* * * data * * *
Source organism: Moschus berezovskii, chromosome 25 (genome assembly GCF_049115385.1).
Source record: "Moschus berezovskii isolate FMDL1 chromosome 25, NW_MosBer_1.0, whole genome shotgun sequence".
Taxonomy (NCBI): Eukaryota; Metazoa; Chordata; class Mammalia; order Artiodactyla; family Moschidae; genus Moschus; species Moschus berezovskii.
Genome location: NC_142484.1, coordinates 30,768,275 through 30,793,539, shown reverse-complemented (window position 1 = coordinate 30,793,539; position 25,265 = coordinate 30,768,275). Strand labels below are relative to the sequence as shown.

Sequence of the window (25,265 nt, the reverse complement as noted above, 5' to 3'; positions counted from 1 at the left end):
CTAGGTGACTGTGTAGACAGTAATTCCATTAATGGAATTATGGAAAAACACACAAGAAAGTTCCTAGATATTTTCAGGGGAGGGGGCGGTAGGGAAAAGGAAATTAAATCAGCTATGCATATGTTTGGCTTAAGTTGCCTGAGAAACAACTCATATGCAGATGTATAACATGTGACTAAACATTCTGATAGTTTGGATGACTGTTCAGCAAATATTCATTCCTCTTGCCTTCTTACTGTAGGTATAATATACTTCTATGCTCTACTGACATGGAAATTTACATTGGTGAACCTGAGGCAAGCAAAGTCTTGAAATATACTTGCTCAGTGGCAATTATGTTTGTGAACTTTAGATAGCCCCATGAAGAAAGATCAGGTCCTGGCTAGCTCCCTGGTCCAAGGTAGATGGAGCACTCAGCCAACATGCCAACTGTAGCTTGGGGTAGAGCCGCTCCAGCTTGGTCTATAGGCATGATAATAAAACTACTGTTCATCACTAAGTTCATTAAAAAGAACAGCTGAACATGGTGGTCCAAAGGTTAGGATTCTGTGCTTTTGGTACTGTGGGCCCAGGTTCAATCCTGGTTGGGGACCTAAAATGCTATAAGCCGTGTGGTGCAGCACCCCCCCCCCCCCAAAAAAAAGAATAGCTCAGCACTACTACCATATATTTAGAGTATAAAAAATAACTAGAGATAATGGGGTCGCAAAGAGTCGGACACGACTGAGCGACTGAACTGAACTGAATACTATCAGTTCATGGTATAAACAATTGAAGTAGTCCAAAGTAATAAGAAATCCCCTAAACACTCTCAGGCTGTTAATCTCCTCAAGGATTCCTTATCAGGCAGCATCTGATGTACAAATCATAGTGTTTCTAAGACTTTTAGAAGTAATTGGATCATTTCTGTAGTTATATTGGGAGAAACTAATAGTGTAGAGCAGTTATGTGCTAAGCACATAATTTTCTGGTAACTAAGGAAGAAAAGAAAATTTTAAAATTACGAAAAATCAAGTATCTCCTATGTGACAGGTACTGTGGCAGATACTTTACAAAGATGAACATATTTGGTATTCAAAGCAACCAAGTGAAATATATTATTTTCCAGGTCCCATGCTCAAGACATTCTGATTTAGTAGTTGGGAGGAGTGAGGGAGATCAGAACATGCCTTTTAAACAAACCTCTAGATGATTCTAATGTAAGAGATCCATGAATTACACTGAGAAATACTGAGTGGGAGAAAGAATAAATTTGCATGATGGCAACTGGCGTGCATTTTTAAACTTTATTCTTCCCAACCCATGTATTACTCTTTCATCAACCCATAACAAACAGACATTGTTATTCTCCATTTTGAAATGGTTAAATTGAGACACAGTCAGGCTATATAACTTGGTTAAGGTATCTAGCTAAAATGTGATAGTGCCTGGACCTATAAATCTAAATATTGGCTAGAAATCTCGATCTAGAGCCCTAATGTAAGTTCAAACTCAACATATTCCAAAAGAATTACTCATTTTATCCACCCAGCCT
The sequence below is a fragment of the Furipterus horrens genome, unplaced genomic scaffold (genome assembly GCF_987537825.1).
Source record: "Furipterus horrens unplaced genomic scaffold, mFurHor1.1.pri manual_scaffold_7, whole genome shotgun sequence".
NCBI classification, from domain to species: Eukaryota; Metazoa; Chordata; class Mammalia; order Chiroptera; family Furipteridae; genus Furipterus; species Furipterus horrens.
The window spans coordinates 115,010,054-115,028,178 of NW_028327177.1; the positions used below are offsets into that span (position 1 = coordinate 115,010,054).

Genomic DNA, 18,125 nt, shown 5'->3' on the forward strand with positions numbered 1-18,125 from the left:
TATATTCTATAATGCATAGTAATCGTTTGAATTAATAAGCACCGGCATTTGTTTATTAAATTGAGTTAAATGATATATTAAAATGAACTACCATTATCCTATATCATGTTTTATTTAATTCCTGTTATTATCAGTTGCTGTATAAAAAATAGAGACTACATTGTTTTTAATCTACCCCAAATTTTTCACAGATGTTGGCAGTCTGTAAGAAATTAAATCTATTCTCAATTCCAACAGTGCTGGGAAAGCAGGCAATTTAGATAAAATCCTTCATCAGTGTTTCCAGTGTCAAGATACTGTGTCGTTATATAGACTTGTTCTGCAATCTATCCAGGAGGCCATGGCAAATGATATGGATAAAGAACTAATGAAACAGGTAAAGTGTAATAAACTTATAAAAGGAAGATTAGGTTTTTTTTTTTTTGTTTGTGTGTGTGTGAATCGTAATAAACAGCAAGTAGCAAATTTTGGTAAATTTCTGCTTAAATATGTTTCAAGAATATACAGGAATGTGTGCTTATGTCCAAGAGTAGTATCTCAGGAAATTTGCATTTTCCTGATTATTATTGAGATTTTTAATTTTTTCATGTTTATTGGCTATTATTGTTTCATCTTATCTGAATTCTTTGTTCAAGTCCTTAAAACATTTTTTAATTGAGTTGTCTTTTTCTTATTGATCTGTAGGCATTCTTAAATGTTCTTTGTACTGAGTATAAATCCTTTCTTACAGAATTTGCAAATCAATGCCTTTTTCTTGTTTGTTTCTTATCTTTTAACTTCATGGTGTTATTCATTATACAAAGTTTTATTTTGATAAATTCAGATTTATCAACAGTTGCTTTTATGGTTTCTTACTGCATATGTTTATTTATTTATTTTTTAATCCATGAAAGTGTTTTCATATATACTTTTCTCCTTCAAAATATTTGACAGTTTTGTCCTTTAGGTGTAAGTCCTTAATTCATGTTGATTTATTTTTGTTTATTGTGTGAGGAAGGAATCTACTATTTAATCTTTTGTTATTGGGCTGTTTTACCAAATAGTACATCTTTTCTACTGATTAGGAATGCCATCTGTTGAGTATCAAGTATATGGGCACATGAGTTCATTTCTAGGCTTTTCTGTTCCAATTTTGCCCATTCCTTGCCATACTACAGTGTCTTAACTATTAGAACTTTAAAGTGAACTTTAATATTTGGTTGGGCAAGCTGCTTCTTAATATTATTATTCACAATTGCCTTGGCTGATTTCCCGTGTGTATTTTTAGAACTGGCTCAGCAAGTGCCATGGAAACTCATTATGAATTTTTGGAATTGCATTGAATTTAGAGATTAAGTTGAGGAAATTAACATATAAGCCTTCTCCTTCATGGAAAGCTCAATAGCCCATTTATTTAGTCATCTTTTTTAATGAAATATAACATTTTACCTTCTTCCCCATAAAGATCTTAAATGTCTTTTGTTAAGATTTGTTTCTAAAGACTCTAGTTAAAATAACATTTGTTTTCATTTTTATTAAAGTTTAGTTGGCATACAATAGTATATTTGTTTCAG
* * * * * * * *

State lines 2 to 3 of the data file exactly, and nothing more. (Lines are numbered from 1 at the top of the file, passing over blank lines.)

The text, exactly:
Source record: "Moschus berezovskii isolate FMDL1 chromosome 25, NW_MosBer_1.0, whole genome shotgun sequence".
Taxonomy (NCBI): Eukaryota; Metazoa; Chordata; class Mammalia; order Artiodactyla; family Moschidae; genus Moschus; species Moschus berezovskii.